Oh yeah, I guess I should warn you:
This is not a simple Brent style one seam cut origami hull. This is "advanced origami" with three longitudinal cuts per side and two vertical cuts per side. The longl. cuts are quite a bit longer than Brent's. They go to just short of the ends. I just can't get enough control of the shape with one cut. It's more welding work but more control. I am determined not to let the method dictate the shape.
I had seen that you were using more gores in the sheets. I see the decision to add a bit more welding as one of those client driven parameters. You could build a flat bottom dory style hull with less cutting and welding, but given the client's need for an elegant design, I doubt that the client would be happy. My sense is that there just in not all that much welding time on a boat like this so doubling it is not the end of the world.
In my mind, the cutting and welding is probably but a couple days extra, but an elegant boat is forever.
But I have it "smashed out", i.e. unfolded so it can all be cut from one flat sheet per side. It looks really strange flattened out.
I could post the smashed version but I'm not sure I want to give away all my treasure yet. I'd hate to have someone run off and start cutting while we are still playng with the basic design.
I don't see any point in posting the 'smashed version' but I would get a kick out of seeing a lines drawings at some point. After seeing the strange shapes which emerged after spiling planking for a lapstrake boat, I can only imagine what the 'smashed flat' shapes must look like.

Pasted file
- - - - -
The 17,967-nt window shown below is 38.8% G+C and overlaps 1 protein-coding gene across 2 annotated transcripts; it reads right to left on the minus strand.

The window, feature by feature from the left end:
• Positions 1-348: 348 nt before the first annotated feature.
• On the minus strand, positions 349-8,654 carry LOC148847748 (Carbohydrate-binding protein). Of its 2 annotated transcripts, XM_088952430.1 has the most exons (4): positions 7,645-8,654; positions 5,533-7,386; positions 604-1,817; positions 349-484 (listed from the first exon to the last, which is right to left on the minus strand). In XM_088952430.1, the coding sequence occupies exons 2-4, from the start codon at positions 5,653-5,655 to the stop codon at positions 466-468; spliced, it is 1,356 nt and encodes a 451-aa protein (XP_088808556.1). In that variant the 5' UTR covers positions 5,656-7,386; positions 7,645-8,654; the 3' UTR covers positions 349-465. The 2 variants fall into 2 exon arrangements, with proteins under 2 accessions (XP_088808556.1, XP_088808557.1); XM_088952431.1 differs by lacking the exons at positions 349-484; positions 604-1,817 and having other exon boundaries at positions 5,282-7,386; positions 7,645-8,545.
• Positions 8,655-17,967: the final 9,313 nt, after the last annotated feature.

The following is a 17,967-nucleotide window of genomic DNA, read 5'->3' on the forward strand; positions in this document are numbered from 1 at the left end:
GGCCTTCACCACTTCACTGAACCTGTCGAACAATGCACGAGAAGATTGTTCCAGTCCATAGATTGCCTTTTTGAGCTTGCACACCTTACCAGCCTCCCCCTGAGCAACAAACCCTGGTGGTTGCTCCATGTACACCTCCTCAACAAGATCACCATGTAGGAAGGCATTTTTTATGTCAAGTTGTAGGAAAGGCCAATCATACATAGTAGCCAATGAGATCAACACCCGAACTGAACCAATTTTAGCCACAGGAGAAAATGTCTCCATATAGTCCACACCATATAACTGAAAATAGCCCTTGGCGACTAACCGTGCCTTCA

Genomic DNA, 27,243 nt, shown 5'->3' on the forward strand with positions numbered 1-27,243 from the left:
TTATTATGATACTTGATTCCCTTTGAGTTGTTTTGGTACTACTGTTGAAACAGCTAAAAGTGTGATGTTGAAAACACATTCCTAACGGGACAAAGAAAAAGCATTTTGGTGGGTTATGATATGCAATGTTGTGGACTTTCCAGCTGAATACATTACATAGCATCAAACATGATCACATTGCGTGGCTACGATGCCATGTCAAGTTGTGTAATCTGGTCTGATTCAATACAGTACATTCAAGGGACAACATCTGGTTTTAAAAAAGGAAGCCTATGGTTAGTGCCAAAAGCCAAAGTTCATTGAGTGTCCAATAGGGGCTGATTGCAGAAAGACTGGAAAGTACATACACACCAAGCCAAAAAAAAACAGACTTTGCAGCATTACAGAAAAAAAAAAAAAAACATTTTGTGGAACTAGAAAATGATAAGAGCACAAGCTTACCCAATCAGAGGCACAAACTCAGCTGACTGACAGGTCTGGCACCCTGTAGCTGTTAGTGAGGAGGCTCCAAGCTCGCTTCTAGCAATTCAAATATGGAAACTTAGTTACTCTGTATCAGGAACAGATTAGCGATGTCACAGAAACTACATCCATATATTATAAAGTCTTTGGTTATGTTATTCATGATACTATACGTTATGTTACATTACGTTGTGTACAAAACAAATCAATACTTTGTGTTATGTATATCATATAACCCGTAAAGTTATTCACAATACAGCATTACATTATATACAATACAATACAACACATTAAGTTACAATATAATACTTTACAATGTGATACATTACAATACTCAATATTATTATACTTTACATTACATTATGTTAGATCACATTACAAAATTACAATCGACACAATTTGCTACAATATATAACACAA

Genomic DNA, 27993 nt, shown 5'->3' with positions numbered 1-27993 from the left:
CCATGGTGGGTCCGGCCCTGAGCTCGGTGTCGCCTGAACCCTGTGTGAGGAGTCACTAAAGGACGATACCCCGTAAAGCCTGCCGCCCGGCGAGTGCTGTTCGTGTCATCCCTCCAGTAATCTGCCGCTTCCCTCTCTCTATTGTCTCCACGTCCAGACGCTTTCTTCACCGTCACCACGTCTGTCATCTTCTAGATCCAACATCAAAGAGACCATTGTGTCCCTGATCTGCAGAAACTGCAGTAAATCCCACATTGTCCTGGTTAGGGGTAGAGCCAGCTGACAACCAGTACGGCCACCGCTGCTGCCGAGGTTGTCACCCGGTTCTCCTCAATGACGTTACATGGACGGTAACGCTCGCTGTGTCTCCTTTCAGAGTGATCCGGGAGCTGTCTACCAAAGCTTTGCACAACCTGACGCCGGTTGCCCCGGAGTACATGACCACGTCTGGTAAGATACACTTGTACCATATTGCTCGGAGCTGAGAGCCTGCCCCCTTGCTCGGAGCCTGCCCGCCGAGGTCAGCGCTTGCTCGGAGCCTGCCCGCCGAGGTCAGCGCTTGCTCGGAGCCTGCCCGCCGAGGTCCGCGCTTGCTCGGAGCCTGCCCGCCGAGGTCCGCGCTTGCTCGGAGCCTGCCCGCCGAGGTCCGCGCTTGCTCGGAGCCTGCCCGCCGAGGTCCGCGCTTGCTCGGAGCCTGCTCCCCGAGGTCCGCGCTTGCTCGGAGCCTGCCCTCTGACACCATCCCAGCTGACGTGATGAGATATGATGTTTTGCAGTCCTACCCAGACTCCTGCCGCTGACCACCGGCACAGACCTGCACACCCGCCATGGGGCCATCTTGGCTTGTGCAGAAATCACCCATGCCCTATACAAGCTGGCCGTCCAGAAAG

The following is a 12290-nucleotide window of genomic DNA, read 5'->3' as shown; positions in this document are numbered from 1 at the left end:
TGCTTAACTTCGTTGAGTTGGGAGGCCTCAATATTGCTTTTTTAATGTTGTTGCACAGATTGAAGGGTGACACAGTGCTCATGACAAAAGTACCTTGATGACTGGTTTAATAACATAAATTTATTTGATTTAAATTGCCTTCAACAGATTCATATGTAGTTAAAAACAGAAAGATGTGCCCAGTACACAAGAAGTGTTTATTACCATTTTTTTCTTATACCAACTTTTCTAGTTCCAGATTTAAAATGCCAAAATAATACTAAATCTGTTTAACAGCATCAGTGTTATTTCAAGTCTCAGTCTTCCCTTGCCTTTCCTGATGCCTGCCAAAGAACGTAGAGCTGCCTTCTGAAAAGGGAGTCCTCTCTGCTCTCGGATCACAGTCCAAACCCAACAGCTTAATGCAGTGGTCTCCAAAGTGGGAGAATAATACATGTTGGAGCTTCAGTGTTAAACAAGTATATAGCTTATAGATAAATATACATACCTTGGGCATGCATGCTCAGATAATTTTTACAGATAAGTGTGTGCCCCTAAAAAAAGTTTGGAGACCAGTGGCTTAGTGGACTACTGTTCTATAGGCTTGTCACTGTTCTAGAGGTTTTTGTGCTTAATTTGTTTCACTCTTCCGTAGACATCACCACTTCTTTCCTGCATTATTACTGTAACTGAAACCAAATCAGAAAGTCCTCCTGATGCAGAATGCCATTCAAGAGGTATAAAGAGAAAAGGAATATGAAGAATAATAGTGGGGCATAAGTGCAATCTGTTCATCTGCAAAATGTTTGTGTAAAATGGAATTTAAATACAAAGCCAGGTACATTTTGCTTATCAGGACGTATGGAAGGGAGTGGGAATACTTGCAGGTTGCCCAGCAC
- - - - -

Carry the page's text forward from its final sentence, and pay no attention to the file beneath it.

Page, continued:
.Right now I have 4" wide "side decks". They could be 3". I thought 4" looked better but it's more weight.
I'm not going to post many images until it's all stitched up. No point in defending preliminary design work. I have to let drawings sit and "mature" a bit before I am ready to send them out in public. Sometimes I get up in the morning, look at what I drew the previous afternoon and I think, "Did I really draw that?"
You are probably ahead of me on this but it could look nice (but more labor intensive) if the side decks had a little spring in plan so they were perhaps 4" at the breastplates and tapered amidships down to something narrower. I know that is backward structurally and in terms of weight distribution, but it sure looks more elegant.
I understand entirely about not releasing preliminary drawings before thier time. It why I always had a tack board and a worrying chair. Since I was an amateur, as I wrested with differences in hull forms I used to build used to build small models with each hull form and carry them in my pocket over a period of time, pulling them out and mulling whenever I had an idle moment.